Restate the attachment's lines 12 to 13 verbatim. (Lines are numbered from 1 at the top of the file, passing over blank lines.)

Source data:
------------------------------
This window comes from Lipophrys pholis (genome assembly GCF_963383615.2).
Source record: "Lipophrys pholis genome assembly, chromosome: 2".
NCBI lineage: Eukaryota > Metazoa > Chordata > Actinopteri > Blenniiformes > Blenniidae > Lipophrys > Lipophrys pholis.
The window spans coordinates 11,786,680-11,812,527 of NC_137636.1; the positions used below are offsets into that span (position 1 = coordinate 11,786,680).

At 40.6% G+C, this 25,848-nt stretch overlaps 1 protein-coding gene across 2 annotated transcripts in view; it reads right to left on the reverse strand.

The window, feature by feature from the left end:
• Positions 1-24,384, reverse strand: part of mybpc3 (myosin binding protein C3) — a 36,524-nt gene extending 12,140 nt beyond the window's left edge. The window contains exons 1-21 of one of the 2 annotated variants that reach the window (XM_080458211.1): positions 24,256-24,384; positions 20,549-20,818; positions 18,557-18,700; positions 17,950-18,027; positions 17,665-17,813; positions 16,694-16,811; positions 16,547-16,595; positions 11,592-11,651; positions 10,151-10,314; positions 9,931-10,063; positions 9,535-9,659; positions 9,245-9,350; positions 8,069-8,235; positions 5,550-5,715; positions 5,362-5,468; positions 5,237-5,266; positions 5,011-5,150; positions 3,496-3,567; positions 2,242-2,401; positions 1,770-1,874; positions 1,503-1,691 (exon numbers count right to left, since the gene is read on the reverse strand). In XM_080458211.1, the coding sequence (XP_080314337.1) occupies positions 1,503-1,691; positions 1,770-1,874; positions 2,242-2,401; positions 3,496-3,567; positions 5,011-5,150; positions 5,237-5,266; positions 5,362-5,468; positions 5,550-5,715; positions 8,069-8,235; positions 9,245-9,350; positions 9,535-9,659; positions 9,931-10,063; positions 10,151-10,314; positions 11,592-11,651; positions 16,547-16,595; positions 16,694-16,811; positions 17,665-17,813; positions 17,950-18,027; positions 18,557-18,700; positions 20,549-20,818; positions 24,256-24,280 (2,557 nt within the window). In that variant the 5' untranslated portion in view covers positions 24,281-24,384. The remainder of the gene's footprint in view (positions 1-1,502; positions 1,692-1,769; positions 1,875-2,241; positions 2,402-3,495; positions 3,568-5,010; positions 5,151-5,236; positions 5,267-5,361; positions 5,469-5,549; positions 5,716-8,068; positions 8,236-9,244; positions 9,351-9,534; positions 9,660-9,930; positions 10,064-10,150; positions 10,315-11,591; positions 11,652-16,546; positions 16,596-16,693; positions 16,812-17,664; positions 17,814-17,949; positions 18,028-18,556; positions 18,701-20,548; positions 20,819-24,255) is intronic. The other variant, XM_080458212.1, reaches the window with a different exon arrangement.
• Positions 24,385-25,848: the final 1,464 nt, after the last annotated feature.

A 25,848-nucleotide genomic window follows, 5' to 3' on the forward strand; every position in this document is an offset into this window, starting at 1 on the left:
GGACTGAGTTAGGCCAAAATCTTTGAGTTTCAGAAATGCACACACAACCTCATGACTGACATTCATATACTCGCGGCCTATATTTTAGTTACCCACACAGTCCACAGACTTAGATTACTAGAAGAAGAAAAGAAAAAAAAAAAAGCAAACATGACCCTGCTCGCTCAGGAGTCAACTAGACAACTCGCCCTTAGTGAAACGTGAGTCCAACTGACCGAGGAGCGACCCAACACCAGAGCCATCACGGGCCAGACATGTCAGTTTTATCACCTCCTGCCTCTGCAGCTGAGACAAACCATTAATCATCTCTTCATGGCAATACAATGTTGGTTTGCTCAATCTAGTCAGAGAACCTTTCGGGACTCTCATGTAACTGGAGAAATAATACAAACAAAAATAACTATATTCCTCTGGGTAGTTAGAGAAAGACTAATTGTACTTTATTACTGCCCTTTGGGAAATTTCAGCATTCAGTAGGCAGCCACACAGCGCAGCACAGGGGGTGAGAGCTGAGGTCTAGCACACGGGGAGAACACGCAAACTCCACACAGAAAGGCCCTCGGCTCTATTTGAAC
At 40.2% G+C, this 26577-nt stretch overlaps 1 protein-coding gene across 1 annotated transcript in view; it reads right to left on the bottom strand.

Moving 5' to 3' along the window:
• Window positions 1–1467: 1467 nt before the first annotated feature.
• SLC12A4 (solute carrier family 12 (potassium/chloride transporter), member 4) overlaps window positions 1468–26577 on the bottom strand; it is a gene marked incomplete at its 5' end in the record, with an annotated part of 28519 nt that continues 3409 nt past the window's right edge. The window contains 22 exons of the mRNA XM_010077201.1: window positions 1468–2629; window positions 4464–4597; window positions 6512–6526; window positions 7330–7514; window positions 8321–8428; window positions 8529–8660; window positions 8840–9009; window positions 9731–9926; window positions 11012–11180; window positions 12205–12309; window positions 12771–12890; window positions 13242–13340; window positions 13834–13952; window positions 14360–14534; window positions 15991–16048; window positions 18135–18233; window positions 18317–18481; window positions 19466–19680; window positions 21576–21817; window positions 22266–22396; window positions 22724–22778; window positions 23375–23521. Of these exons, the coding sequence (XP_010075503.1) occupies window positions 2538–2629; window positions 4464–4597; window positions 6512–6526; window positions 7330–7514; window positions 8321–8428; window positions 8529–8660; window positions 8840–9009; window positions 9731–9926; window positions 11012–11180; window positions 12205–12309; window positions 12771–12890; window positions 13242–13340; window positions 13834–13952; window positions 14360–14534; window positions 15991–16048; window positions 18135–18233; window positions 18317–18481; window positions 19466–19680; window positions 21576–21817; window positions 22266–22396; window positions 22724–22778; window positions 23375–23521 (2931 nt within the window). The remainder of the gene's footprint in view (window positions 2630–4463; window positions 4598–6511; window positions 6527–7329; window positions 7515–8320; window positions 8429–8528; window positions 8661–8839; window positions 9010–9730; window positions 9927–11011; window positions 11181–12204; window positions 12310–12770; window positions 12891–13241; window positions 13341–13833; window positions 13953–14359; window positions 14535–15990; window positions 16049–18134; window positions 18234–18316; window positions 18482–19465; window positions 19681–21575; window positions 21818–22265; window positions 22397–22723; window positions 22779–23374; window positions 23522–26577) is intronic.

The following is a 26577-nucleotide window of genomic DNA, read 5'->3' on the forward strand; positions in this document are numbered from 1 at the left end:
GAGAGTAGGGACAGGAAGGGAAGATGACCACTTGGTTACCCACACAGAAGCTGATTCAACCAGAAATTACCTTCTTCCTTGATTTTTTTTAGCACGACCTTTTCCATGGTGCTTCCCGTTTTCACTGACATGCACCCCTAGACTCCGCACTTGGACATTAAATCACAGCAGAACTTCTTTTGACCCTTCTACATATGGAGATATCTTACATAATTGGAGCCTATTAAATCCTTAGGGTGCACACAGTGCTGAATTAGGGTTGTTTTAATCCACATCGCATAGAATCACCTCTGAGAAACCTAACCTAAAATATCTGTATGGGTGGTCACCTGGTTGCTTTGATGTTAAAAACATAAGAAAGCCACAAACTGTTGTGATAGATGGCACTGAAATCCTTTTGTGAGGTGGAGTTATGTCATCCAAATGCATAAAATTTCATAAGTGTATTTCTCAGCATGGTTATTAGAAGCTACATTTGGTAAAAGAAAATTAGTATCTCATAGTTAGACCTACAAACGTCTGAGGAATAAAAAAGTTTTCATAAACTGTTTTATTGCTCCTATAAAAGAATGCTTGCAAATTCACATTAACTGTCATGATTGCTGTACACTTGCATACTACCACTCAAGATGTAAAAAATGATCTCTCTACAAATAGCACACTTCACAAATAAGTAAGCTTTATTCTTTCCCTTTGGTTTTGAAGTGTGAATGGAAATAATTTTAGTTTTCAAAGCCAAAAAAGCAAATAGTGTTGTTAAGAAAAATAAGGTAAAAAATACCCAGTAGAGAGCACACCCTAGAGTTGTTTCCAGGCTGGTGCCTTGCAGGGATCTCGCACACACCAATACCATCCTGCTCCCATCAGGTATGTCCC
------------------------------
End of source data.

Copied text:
Moving 5' to 3' along the window:
• Window positions 1–1467: 1467 nt before the first annotated feature.